After swastika incidents, Steamboat community asks school district to do more

Community members, including local students, are asking the school district to do more in the wake of a recent spate of hateful graffiti found near Steamboat Springs High School and on the school campus in recent weeks.

“What weighs on my heart the most is hearing my club members from the Jewish community talk about the fear they feel and the physical reactions they experience when hearing about and seeing hateful symbols that are being drawn with increasing frequency,” Sloane Speer, a junior at SSHS and president of the Students for Social Justice Club, told the Board of Education on Tuesday evening. “We have a long way to go, and things need to change to get there.”

Last week, the Steamboat Pilot & Today reported on the police investigation into a high school student accused of burning a swastika into a bench at Memorial Park, which is adjacent to the high school, in late August. Steamboat Springs Police Chief Mark Beckett subsequently reported a string of additional incidents, including the discovery of graffiti depicting a swastika along with the name of a high school teacher and the teacher’s phone number, as well as a swastika etched in dirt on a student’s car parked at the school.

The district attorney declined to bring charges in the Memorial Park bench case based on a lack of admissible evidence. The other incidents remain under investigation.

Steamboat Springs Superintendent Celine Wicks said the school district “strongly condemns all antisemitic statements and expressions.” Wicks said that a schoolwide assembly would be held at the high school for students “to learn how to combat antisemitism, harassment and bullying.”

Wicks said the response to the incidents should be communitywide and not rest “solely on the shoulders of schools and school employees.” Wicks outlined elementary, middle and high school programs designed to engage students on tolerance and community-building topics and pushed back on criticism that the school district has not done enough.

“For anyone to say that (the school district) is not supporting any group or is not doing enough to support children, that is simply a gross understatement,” the superintendent said.

Addressing Wicks and the school board at the Tuesday night meeting, members of the community agreed the response to hate-related incidents should be communitywide. But in referencing past incidents and personal experiences, they pushed for the school district to do more.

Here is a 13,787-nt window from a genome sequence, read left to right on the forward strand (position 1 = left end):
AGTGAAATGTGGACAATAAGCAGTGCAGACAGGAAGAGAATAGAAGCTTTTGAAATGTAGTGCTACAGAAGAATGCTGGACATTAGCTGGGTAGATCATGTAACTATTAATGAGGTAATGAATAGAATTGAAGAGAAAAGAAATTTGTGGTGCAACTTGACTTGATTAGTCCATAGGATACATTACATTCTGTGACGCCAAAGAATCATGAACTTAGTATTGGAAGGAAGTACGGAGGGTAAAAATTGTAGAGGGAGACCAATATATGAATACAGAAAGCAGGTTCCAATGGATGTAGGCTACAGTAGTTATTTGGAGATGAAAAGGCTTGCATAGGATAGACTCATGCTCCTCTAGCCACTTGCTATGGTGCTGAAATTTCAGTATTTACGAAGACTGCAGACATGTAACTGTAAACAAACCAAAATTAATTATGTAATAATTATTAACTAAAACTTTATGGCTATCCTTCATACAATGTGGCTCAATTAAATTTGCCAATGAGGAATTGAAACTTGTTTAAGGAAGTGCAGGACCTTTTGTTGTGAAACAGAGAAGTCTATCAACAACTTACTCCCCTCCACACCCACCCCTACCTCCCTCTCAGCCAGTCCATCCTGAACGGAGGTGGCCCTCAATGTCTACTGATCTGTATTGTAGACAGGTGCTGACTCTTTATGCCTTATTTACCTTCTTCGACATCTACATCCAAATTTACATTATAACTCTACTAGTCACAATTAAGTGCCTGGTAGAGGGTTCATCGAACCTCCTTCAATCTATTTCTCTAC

During the public comment period, former Board of Education member and President Kelly Latterman recalled a message she received during a discussion of mask mandates during the pandemic in 2020.

“The Holocaust failed because your family didn’t die, and you are here to ruin my kid’s life,” the message read. She said the message was similar to others she received during her tenure on the board.

“It’s been two-and-a-half years since I received that message while I sat in your seats serving as president of the school board,” Latterman said. “This really isn’t about the high school, it’s very much part of a larger conversation in the community that needs to keep going. It’s not new. Maybe the openness is for some.”

Steamboat Springs senior Sophie Flam told the board about the time in her sophomore history class when, during a lesson on the atrocities committed during the Holocaust, a fellow student sitting next to her grabbed her worksheet and drew a swastika on it.

“I didn’t even know how to act,” Flam said. “I sat through the rest of class and went through my day.”

Flam said it happened again recently as she sat in a math class, adding, “the feeling I got was much worse than before.”

“I felt a real primal fear. The kind where your stomach drops and all you want to do is run,” she said. “I went to the bathroom and cried.”

Cindy Ruzicka, a teacher at Steamboat Springs Middle School and member of Har Mishpacha, the city’s Jewish congregation, recalled an incident seven years ago when one of her two children found swastikas drawn on one of her high school projects.

“Like me, she was not surprised this was happening again,” she said of her daughter’s reaction to the recent incidents. “As a school district, we need to recognize antisemitism as the problem and have it addressed by name, not veiled under an umbrella diversity program.”

In 2022, the Anti-Defamation League reported 3,697 antisemitic incidents in the U.S. — a 36% increase from the year prior and the highest number of recorded instances of antisemitic harassment, vandalism and assault since the group began tracking the data in 1979.

“This is a longstanding problem and right now in our country it is on the rise,” local resident Clark Davidson told the Board of Education on Tuesday. “Unfortunately, it has fallen more in your laps today.”

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